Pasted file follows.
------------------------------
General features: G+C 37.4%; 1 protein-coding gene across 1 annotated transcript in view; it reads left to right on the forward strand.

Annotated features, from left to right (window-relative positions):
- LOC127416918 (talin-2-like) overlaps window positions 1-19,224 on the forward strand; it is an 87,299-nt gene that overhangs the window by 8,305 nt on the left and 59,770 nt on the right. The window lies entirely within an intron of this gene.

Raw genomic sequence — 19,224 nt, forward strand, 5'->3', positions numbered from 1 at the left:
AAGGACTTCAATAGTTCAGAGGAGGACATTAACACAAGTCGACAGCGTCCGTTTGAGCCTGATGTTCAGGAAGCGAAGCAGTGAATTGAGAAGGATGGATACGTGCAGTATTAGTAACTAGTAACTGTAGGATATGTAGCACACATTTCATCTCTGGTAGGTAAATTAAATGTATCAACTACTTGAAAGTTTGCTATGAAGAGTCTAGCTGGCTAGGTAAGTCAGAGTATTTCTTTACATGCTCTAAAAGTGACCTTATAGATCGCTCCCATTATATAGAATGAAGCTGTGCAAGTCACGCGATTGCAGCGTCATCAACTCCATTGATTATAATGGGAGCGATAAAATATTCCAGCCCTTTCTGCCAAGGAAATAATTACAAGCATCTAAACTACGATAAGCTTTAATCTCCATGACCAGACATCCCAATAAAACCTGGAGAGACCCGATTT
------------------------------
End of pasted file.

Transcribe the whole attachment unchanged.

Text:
General features: G+C 37.4%; 1 protein-coding gene across 1 annotated transcript in view; it reads left to right on the forward strand.

Annotated features, from left to right (window-relative positions):
- LOC127416918 (talin-2-like) overlaps window positions 1-19,224 on the forward strand; it is an 87,299-nt gene that overhangs the window by 8,305 nt on the left and 59,770 nt on the right. The window lies entirely within an intron of this gene.

Raw genomic sequence — 19,224 nt, forward strand, 5'->3', positions numbered from 1 at the left:
AAGGACTTCAATAGTTCAGAGGAGGACATTAACACAAGTCGACAGCGTCCGTTTGAGCCTGATGTTCAGGAAGCGAAGCAGTGAATTGAGAAGGATGGATACGTGCAGTATTAGTAACTAGTAACTGTAGGATATGTAGCACACATTTCATCTCTGGTAGGTAAATTAAATGTATCAACTACTTGAAAGTTTGCTATGAAGAGTCTAGCTGGCTAGGTAAGTCAGAGTATTTCTTTACATGCTCTAAAAGTGACCTTATAGATCGCTCCCATTATATAGAATGAAGCTGTGCAAGTCACGCGATTGCAGCGTCATCAACTCCATTGATTATAATGGGAGCGATAAAATATTCCAGCCCTTTCTGCCAAGGAAATAATTACAAGCATCTAAACTACGATAAGCTTTAATCTCCATGACCAGACATCCCAATAAAACCTGGAGAGACCCGATTT